When considering the marijuana legalization issue, residents of states across the nation should consider these key points:
1). When marijuana is legalized in a state, young people in that state tend to use the drug more.
2). Marijuana usage has harmful, potentially permanent deleterious effects on young people.
Marijuana Usage Among Young People Following Legalization
At the time of this writing, the recreational use of cannabis has been legalized in 23 U.S. states, three territories, and the District of Columbia. Beginning with Colorado and Washington’s legalization of the drug in 2012 and coming up to the present with Minnesota’s most recent legalization of the drug in 2023, enough time has passed for scientists to examine shifts in usage trends following legalization.1
According to several studies, when cannabis legalization bills are passed and the drug becomes legal for purchase at licensed outlets, usage rates among young people increase. One study based in Los Angeles found a direct relationship between marijuana retailer density and young adult usage rates. The more marijuana outlets in an urban area, the more young people reported drug use.2
The authors of that report warned that because young people use cannabis at greater rates in states where it is legal than in states where it is illegal, state governments must regulate the density of cannabis retailers, much like alcohol retailers are regulated. “Efforts to regulate unlicensed retailers and reduce the density of marijuana retailers may be important factors to be considered when developing strategies to mitigate potential public health harms from expanded legal access to marijuana,” says Eric Pedersen, lead author of the study and an adjunct researcher at RAND. “Unlicensed retailers are illegal and do not abide by licensing requirements that prohibit the sale of products from unlicensed producers or limiting the amount of marijuana that can be purchased by an adult each day.” The point Pedersen is raising is important and deserves attention, but it is just one of many concerns associated with cannabis legalization and the effect it may have on young people.3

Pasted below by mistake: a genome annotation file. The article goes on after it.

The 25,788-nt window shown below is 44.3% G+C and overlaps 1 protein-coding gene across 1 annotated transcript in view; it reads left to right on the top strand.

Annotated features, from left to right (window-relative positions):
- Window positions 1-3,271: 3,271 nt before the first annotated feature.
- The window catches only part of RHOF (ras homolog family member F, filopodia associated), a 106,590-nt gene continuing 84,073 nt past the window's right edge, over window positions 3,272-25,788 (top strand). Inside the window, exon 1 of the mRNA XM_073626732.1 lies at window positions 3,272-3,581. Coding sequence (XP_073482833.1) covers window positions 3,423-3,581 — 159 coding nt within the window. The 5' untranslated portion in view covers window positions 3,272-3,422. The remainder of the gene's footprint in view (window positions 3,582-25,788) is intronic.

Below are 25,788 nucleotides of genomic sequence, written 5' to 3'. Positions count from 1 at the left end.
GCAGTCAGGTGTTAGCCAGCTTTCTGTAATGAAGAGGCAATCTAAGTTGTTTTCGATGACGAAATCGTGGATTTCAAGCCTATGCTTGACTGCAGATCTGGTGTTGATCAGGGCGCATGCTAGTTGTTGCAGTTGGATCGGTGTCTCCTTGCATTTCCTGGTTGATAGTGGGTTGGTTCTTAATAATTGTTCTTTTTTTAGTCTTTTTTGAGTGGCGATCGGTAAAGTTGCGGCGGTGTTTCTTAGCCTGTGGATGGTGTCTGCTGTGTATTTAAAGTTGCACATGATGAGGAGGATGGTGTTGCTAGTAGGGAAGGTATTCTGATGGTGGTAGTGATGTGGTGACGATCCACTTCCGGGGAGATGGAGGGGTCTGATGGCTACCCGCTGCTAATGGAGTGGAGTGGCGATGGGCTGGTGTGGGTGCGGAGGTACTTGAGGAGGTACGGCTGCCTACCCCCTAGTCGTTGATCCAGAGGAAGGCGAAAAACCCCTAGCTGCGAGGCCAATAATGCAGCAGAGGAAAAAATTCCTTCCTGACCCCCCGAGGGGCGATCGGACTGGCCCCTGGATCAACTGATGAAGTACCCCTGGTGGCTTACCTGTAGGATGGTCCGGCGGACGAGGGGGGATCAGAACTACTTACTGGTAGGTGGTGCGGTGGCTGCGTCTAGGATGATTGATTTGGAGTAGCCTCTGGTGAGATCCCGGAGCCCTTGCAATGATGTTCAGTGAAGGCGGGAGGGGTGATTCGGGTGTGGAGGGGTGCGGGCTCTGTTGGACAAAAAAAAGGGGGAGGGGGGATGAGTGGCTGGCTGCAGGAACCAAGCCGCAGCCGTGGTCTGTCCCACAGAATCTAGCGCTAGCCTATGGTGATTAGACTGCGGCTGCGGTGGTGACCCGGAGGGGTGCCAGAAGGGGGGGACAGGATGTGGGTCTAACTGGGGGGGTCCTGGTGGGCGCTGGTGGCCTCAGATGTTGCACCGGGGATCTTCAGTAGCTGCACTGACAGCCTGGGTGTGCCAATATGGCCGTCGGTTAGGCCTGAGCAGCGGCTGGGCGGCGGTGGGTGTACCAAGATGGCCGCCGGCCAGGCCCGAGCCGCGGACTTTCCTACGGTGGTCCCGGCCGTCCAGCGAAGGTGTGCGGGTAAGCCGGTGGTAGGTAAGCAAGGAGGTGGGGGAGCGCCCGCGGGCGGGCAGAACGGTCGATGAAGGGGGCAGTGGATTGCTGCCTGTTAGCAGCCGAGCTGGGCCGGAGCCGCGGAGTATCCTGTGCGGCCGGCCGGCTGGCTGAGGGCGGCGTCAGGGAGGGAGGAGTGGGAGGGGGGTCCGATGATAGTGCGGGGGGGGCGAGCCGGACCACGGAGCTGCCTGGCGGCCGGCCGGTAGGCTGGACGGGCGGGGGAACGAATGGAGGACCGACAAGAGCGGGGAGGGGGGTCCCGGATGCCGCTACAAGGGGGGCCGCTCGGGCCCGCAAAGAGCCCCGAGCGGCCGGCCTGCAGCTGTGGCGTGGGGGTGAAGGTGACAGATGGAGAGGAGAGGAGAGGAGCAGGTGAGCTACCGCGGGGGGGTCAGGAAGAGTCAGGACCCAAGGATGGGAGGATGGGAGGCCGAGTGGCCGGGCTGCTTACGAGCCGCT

Another study examined marijuana usage and addiction rates from 2008 to 2016, providing policymakers and concerned citizens with a clear view of marijuana usage when no state had legalized (2008) and then once several states had legalized (by 2016). According to that study, the proportion of respondents aged 12 to 17 years reporting marijuana addiction increased from 2.18% to 2.72% between 2008 and 2016, while the proportion of respondents 26 years or older reporting frequent marijuana use increased from 2.13% to 2.62%, and those with addiction, from 0.90% to 1.23%.4
A group of researchers at NYU School of Medicine reached a similar conclusion. They found that overall usage rates increased in states that legalized, and rates of problematic usage and addiction also increased. According to that study:5
The rate of problematic marijuana usage among adolescents was 25% higher in states that legalized than in states where recreational use was still illegal.
Among adults 26 and older, rates of overall marijuana use were 26% higher in states where recreational use had become legal, compared to states where it was still illegal.
Among adults 26 and older, rates of problematic marijuana use were 23% higher in states where recreational use had become legal compared to states where it was still illegal.